Boehringer Ingelheim, the pharma company that makes the blood thinner Pradaxa, has tallied that to be around $162,000.
Its settlement of $650 million two years ago swept away 4,000 state and federal lawsuits for Pradaxa victims, both dead and alive.
Despite that -- and a laundry list of other things such as bogus marketing claims, incriminating top-secret memos, and a scathing critique of the FDA for even approving it in the first place -- Pradaxa keeps right on selling.
Now, a consumer group is saying enough is enough, and warning people everywhere: "Do not use" Pradaxa.
If you've watched television for more than ten minutes lately, you've seen the Pradaxa commercial with the red fish.
Those fish are supposed to be your blood cells -- they either go swimmingly along in your arteries or group together to make a blood clot. But when I tell you that there's something fishy about Pradaxa, believe me, it's more than a really bad pun.
When Pradaxa first came out, its big selling point was that you wouldn't need to have routine blood testing as you do for the old standby blood thinner, warfarin. It's new and improved!
Except that really wasn't the case.
You see, until very recently there was no antidote or reversal agent for Pradaxa (more on that in a minute). Those lawsuits I just told you about were for thousands who suffered major and uncontrollable bleeding while taking the drug.
When those cases came to trial, the judge unsealed confidential documents showing an internal report that proposed some patients should still have regular blood tests to look for bleeding dangers. Even Boehringer's own clinical trial proved that to be true.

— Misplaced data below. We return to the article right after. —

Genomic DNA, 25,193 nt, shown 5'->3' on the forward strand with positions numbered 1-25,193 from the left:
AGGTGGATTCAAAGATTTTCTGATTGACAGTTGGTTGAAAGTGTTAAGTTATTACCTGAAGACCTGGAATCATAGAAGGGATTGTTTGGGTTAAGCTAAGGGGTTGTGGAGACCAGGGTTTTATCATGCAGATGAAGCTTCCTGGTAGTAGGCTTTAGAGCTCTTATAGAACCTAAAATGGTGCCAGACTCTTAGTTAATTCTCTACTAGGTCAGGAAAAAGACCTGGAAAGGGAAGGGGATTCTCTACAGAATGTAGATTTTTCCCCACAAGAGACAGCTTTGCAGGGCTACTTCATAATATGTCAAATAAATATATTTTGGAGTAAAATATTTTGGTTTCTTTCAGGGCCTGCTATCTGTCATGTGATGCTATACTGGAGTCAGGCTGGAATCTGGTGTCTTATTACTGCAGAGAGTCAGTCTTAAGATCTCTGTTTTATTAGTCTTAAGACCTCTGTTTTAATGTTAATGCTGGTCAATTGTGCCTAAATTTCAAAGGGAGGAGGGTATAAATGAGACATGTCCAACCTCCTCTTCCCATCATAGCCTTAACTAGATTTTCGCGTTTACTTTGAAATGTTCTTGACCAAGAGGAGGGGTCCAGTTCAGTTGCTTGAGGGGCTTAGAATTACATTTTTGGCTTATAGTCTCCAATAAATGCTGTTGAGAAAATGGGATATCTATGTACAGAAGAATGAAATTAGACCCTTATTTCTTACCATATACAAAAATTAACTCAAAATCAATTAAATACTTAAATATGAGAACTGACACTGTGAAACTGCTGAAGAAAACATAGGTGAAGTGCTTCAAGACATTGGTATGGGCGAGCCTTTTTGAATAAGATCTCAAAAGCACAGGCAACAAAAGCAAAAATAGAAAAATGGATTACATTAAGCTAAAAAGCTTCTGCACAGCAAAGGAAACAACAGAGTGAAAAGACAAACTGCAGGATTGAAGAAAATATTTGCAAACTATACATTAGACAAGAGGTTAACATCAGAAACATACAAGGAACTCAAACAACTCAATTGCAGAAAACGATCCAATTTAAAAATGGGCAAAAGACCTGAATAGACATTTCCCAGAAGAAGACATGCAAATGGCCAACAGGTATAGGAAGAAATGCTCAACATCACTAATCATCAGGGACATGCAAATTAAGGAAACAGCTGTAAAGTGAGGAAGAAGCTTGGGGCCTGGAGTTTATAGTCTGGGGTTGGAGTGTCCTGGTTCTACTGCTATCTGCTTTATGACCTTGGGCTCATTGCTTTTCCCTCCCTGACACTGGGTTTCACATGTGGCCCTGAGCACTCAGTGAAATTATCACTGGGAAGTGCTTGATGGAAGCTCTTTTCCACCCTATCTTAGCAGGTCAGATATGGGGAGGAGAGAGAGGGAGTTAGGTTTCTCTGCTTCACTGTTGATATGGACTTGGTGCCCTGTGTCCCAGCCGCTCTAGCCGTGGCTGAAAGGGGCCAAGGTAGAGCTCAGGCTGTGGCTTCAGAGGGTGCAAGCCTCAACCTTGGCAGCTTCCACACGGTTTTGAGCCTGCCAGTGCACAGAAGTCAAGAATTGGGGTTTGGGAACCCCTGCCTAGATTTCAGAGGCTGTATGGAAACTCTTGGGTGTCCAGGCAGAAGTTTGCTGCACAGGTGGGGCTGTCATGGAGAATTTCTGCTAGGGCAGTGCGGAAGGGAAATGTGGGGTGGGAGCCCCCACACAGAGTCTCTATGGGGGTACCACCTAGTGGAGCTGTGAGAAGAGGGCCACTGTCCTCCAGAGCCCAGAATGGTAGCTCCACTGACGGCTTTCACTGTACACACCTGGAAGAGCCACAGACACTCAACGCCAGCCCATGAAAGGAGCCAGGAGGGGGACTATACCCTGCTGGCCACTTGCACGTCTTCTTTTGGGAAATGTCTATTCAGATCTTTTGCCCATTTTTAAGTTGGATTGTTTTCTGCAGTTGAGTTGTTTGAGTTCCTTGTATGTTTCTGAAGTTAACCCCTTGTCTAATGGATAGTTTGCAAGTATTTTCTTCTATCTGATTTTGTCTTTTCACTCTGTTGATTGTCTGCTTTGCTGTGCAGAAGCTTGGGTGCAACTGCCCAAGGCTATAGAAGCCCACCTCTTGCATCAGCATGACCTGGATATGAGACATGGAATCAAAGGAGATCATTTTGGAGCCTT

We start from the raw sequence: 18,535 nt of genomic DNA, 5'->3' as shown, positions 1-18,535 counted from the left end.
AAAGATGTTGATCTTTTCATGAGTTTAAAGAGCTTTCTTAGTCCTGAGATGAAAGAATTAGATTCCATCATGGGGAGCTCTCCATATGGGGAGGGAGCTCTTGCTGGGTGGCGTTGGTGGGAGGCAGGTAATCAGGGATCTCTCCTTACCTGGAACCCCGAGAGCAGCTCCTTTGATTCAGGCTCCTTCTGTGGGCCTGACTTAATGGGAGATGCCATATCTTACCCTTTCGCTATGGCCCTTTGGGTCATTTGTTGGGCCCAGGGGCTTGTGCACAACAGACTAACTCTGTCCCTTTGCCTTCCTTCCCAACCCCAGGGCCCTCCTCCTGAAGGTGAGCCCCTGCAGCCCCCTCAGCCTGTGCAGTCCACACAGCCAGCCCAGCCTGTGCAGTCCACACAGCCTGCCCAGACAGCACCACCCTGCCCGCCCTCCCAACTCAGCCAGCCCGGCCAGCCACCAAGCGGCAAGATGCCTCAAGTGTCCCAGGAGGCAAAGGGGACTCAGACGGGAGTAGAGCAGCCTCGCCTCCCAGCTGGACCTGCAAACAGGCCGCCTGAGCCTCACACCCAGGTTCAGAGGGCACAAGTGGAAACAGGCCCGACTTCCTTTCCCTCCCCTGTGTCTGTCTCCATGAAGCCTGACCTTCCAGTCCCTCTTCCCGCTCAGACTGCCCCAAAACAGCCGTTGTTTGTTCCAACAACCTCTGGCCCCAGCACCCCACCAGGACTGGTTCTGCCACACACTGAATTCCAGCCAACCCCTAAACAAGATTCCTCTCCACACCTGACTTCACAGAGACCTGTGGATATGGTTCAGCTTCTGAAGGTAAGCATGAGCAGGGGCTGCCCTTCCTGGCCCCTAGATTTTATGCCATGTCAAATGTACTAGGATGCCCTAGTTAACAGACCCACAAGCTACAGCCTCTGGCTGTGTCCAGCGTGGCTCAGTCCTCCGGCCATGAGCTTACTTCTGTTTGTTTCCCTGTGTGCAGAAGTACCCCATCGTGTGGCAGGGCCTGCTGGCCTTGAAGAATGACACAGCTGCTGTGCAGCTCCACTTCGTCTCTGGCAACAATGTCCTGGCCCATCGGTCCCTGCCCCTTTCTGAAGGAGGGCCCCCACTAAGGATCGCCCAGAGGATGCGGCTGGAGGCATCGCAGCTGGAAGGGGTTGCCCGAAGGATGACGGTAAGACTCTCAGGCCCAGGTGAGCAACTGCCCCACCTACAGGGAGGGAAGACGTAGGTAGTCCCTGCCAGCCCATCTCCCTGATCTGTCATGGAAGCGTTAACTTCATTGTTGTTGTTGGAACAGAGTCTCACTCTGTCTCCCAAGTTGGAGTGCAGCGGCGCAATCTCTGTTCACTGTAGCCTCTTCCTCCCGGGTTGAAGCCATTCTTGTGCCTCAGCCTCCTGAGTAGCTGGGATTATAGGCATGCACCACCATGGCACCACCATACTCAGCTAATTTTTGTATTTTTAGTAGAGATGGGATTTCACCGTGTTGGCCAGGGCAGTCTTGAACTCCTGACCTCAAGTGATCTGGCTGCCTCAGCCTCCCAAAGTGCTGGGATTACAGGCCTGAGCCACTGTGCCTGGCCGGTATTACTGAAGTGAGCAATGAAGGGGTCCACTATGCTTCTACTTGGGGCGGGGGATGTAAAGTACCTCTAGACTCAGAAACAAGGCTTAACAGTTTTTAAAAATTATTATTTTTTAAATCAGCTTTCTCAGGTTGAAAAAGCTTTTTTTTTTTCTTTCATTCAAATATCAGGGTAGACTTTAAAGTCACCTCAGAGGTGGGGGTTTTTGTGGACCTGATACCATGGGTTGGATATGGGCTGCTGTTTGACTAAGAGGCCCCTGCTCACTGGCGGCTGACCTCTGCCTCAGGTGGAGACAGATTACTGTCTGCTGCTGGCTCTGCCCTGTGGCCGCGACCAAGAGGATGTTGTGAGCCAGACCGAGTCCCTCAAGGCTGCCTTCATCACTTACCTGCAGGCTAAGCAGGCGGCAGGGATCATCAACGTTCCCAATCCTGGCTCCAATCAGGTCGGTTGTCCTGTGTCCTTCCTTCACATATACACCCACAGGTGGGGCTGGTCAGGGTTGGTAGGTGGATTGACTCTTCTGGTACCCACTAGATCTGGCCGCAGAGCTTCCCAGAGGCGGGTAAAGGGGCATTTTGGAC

Plus that, an in-depth report by the Project on Government Oversight found wheeling and dealing by the FDA that made it sound more like the drugmaker's PR firm than a government agency that's supposed to be protecting us.
For example: after approving the med based on one single trial, and speeding it to your doctor's office with no antidote, the FDA allowed it to be sold without giving patients and doctors adequate warnings about its very real bleeding dangers.
And now, after taking a good look at everything that's gone on with Pradaxa, the group Public Citizen has added the drug to its "Do Not Use" list.
Saying that while warfarin "has some limitations," the group notes there's an easy blood test that can tell your doctor how much you need -- or don't need. Plus that, in an emergency the effects can be quickly reversed with a simple injection of vitamin K.
Which brings us to the latest marketing claim Boehringer is making for Pradaxa.
While, unbelievably, it still advertises that you don't need "regular blood testing," you'll also hear that Pradaxa finally has an antidote.
But, like everything else with this drug, when you scratch below the surface things aren't quite what they seem.
The big trial testing this belated reversal agent, called Praxbind, included just 123 patients who needed an emergency antidote to the blood thinner. Of that number 26 died during the study, some from brain and GI bleeding. And, as Public Citizen pointed out, the lab test to determine just how effective it is at stopping bleeding isn't one that's "routinely available" to doctors.
Even the Cleveland Clinic's cardiac head, Dr. Steven Nissen, calls the antidote a way to push Pradaxa sales that "is very expensive" and would only be tried for "catastrophic bleeding."
As I said several years ago, Pradaxa is just too dangerous to use.
And despite what the manufacturer would like you to believe, it obviously hasn't gotten any safer.
To Your Good Health,
Health Sciences Institute <HSIresearch@newmarkethealth.com>